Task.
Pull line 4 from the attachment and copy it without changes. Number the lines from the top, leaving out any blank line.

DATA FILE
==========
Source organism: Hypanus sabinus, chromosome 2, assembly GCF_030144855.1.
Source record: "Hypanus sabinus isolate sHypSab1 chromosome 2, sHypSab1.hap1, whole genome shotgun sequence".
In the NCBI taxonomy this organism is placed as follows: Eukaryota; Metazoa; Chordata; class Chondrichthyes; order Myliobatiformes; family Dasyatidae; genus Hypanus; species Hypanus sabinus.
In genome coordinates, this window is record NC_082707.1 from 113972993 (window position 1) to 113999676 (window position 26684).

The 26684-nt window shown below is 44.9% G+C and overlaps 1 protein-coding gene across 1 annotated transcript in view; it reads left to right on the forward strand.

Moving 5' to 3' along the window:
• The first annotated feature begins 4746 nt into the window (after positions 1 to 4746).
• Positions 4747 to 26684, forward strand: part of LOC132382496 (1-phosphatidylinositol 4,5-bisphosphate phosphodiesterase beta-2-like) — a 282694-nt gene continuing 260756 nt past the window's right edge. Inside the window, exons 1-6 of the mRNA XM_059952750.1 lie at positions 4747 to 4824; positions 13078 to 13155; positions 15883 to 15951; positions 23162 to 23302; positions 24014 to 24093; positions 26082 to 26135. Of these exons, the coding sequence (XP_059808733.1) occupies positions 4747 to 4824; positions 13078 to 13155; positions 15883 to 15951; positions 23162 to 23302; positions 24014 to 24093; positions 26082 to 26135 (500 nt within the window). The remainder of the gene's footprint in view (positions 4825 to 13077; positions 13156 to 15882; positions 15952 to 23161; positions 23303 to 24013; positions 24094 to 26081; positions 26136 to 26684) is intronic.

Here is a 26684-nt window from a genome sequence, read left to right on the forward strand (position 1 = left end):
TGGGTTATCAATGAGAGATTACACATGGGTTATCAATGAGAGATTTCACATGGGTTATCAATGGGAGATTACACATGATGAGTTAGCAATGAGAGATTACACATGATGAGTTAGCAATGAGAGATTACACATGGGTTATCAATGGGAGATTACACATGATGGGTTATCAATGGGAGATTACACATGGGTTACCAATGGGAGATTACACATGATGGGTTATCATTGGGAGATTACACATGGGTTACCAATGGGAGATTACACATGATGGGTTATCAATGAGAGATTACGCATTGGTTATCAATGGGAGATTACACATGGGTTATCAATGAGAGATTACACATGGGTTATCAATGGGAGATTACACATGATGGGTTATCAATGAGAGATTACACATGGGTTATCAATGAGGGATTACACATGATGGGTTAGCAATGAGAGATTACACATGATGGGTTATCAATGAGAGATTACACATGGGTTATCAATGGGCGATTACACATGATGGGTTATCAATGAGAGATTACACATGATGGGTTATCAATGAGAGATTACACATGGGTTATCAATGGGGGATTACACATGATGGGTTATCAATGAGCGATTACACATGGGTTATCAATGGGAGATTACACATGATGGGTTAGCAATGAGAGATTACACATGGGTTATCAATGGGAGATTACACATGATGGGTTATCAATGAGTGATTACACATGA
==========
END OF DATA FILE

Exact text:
In genome coordinates, this window is record NC_082707.1 from 113972993 (window position 1) to 113999676 (window position 26684).